Posts by Alexander Baramidze:

Opinion

Seizures without Prosecution

by | Jul 30

One of the blatant illegalities that the Georgian authorities have repeatedly committed in the last few months is that they seize one’s property without bringing charges against the owner of such property or any other person with whom the owner may somehow

Opinion

Global TV: Freedom of Speech under Attack

by | May 28

Global TV is a cable operator that provides services to its subscribers in Tbilisi and some other regions of Georgia. The company also owns a satellite broadcasting license which allows it to broadcast its signal by way of satellite. Before 2012, Global TV had a

Opinion

The Truth about Denial of Citizenship

by | Apr 9

A couple of days ago the Government of Georgia denied the Georgian billionaire Bizdina Ivanishvili the Georgian citizenship for which Mr. Ivanishvili, a child of Georgian parents, one who was born, grown up and educated in Georgia, applied in early January 2012.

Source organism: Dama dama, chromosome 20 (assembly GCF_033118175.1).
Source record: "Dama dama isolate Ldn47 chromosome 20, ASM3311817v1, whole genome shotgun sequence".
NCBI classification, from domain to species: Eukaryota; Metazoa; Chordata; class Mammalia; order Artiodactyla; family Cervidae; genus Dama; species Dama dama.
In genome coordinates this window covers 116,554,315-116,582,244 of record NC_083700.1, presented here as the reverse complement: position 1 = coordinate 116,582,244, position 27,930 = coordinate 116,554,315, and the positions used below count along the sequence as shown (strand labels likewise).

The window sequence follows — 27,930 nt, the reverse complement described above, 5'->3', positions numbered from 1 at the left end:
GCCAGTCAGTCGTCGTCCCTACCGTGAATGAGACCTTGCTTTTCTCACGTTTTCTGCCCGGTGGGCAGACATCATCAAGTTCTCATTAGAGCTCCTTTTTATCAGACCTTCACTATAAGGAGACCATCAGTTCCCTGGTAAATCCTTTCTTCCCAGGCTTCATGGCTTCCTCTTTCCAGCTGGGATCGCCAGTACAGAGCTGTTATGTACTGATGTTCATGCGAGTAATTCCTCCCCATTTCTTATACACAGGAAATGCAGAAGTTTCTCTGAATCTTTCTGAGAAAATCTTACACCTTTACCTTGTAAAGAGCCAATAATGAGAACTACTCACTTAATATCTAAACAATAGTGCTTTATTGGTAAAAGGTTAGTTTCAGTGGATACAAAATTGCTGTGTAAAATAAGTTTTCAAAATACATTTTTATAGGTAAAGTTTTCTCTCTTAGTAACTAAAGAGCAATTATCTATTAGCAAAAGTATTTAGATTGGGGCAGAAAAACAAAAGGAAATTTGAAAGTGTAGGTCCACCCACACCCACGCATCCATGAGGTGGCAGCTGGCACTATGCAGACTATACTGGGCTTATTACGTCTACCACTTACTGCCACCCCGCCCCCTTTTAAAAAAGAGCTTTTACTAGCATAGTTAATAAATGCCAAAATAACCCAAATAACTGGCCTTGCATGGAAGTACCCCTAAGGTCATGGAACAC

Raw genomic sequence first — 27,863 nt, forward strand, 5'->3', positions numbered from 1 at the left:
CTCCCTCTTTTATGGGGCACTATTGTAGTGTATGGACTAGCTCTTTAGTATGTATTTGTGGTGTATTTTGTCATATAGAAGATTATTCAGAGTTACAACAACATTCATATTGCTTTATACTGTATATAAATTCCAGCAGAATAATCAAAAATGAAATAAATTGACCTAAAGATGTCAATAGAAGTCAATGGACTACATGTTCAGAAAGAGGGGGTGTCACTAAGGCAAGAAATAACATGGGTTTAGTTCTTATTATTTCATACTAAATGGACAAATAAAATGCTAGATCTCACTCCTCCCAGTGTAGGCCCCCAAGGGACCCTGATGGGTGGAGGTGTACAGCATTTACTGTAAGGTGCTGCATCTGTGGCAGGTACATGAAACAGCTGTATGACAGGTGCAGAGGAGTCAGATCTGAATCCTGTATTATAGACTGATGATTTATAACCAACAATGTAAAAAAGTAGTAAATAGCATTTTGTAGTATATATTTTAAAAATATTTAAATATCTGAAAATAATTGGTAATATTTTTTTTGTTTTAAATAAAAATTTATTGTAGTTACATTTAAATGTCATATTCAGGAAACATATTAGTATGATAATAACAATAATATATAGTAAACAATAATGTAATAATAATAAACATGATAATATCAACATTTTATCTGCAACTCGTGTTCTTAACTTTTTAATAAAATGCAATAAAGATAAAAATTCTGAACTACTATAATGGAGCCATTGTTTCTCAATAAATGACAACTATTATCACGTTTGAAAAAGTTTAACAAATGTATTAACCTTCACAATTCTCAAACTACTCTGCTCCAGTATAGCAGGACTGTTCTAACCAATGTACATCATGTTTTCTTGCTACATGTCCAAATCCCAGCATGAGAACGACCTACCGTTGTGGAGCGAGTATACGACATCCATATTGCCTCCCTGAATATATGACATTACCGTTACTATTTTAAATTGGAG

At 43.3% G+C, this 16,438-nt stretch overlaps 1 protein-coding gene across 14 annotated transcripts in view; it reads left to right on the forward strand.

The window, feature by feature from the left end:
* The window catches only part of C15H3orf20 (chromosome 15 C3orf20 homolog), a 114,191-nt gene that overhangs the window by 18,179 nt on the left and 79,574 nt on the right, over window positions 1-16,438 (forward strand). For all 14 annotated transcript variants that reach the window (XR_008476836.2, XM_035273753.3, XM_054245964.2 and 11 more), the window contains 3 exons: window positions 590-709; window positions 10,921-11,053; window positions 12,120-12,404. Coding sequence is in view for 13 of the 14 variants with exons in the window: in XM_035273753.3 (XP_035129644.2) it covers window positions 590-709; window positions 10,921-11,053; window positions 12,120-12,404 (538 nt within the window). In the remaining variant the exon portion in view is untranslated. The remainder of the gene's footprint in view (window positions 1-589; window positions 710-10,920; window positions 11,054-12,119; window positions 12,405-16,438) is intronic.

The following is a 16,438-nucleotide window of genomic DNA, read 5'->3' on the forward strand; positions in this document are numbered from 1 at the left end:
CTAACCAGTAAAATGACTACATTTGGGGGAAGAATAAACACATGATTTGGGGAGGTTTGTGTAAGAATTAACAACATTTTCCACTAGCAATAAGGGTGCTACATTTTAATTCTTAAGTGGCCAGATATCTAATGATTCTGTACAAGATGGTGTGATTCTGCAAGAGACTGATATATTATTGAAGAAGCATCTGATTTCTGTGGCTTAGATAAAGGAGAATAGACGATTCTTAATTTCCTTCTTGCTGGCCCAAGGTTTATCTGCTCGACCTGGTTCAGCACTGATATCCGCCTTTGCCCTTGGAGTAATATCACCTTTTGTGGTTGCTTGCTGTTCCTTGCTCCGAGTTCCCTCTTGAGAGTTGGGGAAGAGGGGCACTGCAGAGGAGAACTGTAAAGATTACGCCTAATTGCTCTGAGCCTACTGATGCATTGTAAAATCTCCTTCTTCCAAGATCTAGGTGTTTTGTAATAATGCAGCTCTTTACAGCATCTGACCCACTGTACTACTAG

Opinion

Sham Justice: Chamber of Control’s treatment of Georgian Dream

by | Jan 31

A couple of days ago, Georgian Dream, a civil society agency established by the Georgian billionaire, Mr. Bidzina Ivanishvili, got notice from the Georgia Chamber of Control where the said government agency warned Georgian Dream to refund a total of GEL 1.1 million to Elita Burji Ltd. The failure to implement the Chamber of Control demand would result in the forfeiture of GEL 1.1 by Georgian Dream, writes Alexander Baramidze, lawyer for Georgian Dream. Back in December 2011, Georgian Dream entered into a contract with Elita Burji whereby the latter undertook to manufacture some furniture for the former. The contract price was set at GEL 2 million, which money was paid by Georgian Dream to Elita Burji in advance. Later on, it turned out that Elita Burji was able to perform its obligations under the contract just within the limits of GEL 0.9 million. Naturally, Georgian Dream requested the rest of money – GEL 1.1 million – back which request was fulfilled without any delay. What can be unlawful or even unusual in this story? The Chamber of Control claims that Georgian ...